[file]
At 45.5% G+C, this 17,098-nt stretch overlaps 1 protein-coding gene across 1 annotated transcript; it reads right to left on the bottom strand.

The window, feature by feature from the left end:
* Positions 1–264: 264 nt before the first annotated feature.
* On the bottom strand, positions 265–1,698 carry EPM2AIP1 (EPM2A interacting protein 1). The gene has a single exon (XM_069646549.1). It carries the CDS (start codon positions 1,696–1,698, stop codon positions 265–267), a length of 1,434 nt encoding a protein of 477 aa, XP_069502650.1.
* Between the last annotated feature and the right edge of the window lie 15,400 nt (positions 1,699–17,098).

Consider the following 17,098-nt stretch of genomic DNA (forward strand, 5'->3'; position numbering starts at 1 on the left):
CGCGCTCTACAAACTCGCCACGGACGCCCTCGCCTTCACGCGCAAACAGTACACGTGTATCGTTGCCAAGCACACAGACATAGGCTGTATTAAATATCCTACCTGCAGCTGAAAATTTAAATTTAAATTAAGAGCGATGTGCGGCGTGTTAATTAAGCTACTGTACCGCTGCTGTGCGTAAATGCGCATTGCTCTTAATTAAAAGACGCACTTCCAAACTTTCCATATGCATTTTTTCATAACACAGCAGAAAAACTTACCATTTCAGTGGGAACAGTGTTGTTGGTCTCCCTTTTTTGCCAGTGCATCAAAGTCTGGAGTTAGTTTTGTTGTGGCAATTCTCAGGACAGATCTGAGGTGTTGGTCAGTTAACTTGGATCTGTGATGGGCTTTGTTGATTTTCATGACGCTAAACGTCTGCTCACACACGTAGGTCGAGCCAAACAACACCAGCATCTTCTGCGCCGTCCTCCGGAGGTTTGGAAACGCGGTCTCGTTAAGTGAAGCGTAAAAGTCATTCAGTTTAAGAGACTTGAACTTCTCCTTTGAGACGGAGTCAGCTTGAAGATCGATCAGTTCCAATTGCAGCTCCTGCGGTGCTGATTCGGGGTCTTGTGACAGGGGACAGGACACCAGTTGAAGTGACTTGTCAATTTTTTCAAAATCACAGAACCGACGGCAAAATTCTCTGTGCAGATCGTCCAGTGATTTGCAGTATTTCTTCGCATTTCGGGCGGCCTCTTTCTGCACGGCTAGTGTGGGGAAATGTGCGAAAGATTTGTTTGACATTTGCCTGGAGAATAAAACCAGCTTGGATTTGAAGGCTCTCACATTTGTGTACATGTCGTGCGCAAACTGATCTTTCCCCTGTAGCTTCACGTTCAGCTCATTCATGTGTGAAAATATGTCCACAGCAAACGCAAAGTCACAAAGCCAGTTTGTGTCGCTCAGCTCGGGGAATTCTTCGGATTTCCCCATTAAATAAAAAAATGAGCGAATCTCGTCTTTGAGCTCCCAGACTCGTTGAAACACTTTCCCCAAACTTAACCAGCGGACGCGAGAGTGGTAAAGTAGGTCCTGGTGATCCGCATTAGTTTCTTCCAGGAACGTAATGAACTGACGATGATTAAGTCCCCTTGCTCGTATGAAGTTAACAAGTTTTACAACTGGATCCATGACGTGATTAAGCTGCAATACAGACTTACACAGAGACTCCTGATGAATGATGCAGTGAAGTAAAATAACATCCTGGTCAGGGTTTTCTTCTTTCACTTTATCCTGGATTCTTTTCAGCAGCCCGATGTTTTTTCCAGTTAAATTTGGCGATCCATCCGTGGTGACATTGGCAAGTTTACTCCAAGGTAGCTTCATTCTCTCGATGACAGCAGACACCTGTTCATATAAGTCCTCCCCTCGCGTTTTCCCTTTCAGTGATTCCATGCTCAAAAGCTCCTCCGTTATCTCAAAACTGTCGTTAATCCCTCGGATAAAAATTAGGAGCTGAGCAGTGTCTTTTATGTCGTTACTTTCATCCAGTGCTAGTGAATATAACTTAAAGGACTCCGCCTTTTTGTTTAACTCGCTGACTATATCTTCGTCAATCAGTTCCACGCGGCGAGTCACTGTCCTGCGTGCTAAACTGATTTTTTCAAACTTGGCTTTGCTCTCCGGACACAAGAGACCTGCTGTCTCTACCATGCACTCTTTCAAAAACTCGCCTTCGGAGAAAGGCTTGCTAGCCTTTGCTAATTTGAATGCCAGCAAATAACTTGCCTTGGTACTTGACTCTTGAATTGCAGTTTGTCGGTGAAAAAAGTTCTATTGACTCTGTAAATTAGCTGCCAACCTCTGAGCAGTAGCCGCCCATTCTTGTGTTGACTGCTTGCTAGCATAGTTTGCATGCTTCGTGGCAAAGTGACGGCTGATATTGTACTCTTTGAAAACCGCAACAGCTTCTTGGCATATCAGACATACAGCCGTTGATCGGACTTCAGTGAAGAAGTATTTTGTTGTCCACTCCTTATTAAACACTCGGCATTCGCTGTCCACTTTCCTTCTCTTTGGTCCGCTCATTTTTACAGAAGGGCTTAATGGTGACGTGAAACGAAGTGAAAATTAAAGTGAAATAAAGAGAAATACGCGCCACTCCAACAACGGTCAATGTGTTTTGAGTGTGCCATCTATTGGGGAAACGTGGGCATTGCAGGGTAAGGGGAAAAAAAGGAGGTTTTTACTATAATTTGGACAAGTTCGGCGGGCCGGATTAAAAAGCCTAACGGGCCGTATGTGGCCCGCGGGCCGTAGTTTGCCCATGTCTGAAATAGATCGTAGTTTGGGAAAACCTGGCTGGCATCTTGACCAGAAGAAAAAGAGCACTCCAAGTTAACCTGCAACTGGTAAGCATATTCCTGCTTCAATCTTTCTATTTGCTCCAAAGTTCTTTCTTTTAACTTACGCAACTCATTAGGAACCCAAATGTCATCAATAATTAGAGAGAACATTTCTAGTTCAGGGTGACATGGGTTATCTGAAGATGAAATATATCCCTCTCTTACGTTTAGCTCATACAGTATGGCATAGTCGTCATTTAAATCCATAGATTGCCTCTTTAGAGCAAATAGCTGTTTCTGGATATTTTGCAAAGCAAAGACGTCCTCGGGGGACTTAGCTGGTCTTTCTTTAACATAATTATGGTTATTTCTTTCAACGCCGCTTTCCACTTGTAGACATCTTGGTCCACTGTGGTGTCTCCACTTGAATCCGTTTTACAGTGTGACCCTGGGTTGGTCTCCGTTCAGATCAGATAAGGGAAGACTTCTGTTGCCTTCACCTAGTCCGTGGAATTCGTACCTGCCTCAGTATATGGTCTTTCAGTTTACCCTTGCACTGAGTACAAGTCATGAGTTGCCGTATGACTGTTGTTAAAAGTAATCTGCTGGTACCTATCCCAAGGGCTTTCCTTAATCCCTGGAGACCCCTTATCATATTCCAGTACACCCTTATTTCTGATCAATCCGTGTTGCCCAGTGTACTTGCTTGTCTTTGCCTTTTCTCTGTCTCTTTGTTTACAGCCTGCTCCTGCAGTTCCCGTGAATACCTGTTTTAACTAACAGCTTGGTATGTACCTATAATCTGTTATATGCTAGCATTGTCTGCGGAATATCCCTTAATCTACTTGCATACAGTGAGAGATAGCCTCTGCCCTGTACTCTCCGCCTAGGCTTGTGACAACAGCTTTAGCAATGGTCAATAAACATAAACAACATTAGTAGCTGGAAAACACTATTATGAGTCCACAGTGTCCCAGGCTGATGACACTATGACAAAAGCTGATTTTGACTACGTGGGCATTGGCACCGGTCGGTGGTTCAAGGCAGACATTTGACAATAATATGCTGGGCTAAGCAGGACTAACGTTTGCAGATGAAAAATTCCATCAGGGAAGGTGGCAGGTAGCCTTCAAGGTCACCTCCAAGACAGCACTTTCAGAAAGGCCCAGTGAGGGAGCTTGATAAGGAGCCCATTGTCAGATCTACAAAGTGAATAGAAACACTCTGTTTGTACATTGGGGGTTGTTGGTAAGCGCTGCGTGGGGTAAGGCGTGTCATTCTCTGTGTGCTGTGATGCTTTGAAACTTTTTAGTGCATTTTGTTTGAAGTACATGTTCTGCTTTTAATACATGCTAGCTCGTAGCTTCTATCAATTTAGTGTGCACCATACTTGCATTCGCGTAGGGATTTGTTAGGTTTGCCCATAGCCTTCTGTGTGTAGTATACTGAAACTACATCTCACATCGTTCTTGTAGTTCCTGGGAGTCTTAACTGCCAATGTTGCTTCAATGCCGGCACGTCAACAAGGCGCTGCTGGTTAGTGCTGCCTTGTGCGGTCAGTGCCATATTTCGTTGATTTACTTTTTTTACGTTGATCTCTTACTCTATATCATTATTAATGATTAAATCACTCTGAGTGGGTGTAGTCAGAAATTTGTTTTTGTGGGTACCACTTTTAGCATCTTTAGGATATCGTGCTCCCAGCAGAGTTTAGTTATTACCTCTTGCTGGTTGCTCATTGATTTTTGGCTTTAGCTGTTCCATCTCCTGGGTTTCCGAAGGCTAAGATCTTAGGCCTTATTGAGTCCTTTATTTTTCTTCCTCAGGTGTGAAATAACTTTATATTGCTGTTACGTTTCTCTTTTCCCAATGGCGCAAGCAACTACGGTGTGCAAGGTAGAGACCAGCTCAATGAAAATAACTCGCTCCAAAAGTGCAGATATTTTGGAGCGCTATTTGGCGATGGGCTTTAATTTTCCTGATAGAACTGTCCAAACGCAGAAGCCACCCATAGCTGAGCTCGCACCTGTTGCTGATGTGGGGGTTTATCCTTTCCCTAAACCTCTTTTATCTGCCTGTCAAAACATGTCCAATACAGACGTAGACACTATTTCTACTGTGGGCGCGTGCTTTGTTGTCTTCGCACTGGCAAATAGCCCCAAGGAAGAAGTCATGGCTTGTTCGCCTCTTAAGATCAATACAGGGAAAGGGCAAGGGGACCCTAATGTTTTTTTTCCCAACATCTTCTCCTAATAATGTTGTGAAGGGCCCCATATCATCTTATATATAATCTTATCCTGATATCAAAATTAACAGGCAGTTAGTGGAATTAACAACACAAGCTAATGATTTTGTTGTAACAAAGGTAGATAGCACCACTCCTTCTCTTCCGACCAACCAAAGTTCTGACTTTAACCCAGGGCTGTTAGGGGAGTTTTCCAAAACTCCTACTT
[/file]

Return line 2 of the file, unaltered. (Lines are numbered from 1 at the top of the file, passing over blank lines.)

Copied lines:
The window, feature by feature from the left end: